Nature is cruel, man is sick of blood; 
Nature is stubborn, man would fain adore ; 

Nature is fickle, man hath need of rest ; 

Nature forgives no debt, and fears no grave; 

Man would be mild, and with safe conscience blest. 

Man must begin, know this, where Nature ends ; 
Nature and man can never be fast friends. 
Fool, if thou canst not pass her, rest her slave ! 


To George Q'liiksJiaiik 


A RTIST, whose hand, with horror wing'd, hath torn 
From the rank Hfe of towns this leaf! and flung 
The prodigy of full-blown crime among 
Valleys and men to middle fortune born, 

Not innocent, indeed, yet not forlorn — 

Say, what shall calm us, when such guests intrude, 

Like comets on the heg-venly solitude ? 

Shall breathless glades, cheer'd by shy Dian's horn, 

Cold-bubbling springs, or caves ? — Not so ! The soul 
Breasts her own griefs ; and, urged too fiercely, says : 
* Why tremble ? True, the nobleness of man 

May be by man effaced; man can control 
To pain, to death, the bent of his own days. 
Know thou the worst ! So much, not more, he can! 


To a Republican Friend^ 1848. 

/^^OD knows it, I am with you. If to prize 

Those virtues, prized and practised by too few, 
But prized, but loved, but eminent in you, 
Man's fundamental life ; if to despise 

The barren optimistic sophistries 
Of comfortable moles, whom what they do 
Teaches the limit of the just and true 
(And for such doing they require not eyes); 

If sadness at the long heart-wasting show 
Wherein earth's great ones are disquieted ; 
If thoughts, not idle, while before me flow 

The armies of the homeless and unfed — 
If these are yours, if this is what you are. 
Then am I yours, and what you feel, I share. 



\/ET, when I muse on what life is, I seem 

Rather to patience prompted, than that proud 
Prospect of hope which France proclaims so loud — 
France, famed in all great arts, in none supreme; 

Seeing this vale, this earth, whereon we dream, 
Is on all sides o'ershadow'd by the high 
Uno'erleap'd mountains of necessity. 
Sparing us narrower margin than we deem. 

Nor will that day dawn at a human nod,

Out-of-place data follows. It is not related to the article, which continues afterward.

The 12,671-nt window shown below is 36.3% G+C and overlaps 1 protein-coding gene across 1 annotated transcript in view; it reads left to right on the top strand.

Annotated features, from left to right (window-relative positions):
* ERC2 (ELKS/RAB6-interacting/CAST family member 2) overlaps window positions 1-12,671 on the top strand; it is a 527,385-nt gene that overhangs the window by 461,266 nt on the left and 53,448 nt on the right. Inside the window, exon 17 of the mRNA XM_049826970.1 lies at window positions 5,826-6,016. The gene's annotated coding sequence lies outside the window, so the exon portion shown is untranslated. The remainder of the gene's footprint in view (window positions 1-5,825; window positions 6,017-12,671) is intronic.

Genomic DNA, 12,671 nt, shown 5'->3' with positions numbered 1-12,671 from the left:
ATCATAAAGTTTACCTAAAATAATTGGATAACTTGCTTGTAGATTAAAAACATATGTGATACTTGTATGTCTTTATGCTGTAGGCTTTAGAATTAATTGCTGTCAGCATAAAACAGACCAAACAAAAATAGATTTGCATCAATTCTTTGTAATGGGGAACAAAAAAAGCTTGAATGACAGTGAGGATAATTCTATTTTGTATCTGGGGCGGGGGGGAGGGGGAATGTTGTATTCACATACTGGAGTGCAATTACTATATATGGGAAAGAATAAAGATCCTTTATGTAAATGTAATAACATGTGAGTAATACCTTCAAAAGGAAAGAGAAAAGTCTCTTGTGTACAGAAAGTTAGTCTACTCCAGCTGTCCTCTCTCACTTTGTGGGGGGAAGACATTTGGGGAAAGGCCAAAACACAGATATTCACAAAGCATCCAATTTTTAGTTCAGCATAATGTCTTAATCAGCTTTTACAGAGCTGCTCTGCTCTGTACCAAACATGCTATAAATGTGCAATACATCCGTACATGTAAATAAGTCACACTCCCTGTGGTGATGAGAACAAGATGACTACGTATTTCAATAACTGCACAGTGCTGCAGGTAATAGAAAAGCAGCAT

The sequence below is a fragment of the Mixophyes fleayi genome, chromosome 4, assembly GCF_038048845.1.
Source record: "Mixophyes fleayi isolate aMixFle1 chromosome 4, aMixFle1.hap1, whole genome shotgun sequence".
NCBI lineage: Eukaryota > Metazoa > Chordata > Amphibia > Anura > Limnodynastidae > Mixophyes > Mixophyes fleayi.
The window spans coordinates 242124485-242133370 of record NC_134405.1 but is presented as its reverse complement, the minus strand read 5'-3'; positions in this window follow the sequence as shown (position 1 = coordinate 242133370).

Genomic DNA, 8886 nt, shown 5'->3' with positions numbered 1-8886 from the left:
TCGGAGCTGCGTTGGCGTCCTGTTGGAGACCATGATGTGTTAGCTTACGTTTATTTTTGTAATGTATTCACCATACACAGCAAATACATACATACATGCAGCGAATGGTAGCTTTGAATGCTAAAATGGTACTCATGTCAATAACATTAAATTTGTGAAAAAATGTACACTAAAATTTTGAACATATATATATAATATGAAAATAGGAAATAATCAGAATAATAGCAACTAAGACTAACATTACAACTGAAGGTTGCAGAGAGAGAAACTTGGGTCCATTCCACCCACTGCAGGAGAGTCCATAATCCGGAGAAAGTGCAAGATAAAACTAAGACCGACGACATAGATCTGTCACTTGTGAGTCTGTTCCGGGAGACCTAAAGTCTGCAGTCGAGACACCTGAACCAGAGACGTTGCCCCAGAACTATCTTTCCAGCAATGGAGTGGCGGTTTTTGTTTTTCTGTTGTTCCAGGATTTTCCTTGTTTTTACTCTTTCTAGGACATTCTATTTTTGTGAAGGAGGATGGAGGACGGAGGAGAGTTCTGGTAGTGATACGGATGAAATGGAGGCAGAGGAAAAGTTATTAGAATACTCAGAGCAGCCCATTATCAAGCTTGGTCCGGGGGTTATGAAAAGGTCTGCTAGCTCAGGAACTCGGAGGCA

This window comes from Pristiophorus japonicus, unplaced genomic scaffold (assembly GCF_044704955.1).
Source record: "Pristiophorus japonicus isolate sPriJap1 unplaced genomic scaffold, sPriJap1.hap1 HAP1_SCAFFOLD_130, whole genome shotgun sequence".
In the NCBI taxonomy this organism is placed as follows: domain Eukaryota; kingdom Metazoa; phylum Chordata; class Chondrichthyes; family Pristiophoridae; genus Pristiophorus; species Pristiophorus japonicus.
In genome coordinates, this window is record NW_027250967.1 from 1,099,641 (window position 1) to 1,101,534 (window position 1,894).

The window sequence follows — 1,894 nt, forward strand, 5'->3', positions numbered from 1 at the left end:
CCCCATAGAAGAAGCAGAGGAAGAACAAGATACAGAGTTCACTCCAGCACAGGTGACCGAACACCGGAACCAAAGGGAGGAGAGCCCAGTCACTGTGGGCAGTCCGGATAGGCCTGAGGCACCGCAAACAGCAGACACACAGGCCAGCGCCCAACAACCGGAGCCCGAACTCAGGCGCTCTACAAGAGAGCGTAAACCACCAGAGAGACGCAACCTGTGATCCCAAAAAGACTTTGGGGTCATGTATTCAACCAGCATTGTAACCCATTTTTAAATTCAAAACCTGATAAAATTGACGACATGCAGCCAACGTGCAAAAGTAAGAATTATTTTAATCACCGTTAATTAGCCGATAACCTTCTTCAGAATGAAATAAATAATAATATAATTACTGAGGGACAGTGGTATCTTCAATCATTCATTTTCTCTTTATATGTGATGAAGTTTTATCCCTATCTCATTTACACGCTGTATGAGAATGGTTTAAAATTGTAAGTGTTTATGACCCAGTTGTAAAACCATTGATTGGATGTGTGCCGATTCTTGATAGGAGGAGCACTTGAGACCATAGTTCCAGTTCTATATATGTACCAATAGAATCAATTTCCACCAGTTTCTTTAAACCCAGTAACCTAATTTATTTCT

When, bursting through the network superposed 
By selfish occupation — plot and plan, 

Lust, avarice, envy — liberated man, 

All difference with his fellow-mortal closed, 

Shall be left standing face to face with God. 


Religions Isolation. 


/"^HILDREN (as such forgive them) have I known, 

Ever in their own eager pastime bent 
To make the incurious bystander, intent 
On his own swarming thoughts, an interest own — 

Too fearful or to fond to play alone. 
Do thou, whom light in thine own inmost soul 
(Not less thy boast) illuminates, control 
Wishes unworthy of a man full-grown. 

What though the holy secret, which moulds thee, 
Moulds not the soHd earth.? though never winds 
Have whisper'd it to the complaining sea, 

Nature's great law, and law of all men's minds? — 
To its owm impulse every creature stirs; 
Live by thy light, and earth will live by hers. 

M Y C E R I N U S.^ 

' IVJOT by the justice that my father spurn'd, 

Not for the thousands whom my father slew, 

Altars unfed and temples overturn'd, 

Cold hearts and thankless tongues, where thanks 
were due ; 

Fell this dread voice from lips that cannot lie, 

Stern sentence of the Powers of Destiny. 

* I will unfold my sentence and my crime. 
My crime — that, rapt in reverential awe, 
I sate obedient, in the fiery prime 
Of youth, self-govern'd, at the feet of Law; 
Ennobling this dull pomp, the life of kings. 
By contemplation of diviner things. 

' My father loved injustice, and lived long ; 
Crown' d with grey hairs he died, and full of sway 
I loved the good he scorn'd, and hated wrong — 
The Gods declare my recompence to-day. 
I look'd for life more lasting, rule more high ; 
And when six years are measured, lo, I die ! 


* Yet surely, O my people, did I deem 

Man's justice from the all-just Gods was given; 
A light that from some upper fount did beam, 
Some better archetype, whose seat was heaven; 
A light that, shining from the blest abodes, 
Did shadow somewhat of the life of Gods. 

* Mere phantoms of man's self-tormenting heart, 
Which on the sweets that woo it dares not feed ! 
Vain dreams, which quench our pleasures, then 

' depart. 
When the duped soul, self-master'd, claims its meed ; 
When, on the strenuous just man. Heaven bestows, 
Crown of his struggling life, an unjust close. 

' Seems it so light a thing then, austere Powers, 
To spurn man's common lure, life's pleasant things .''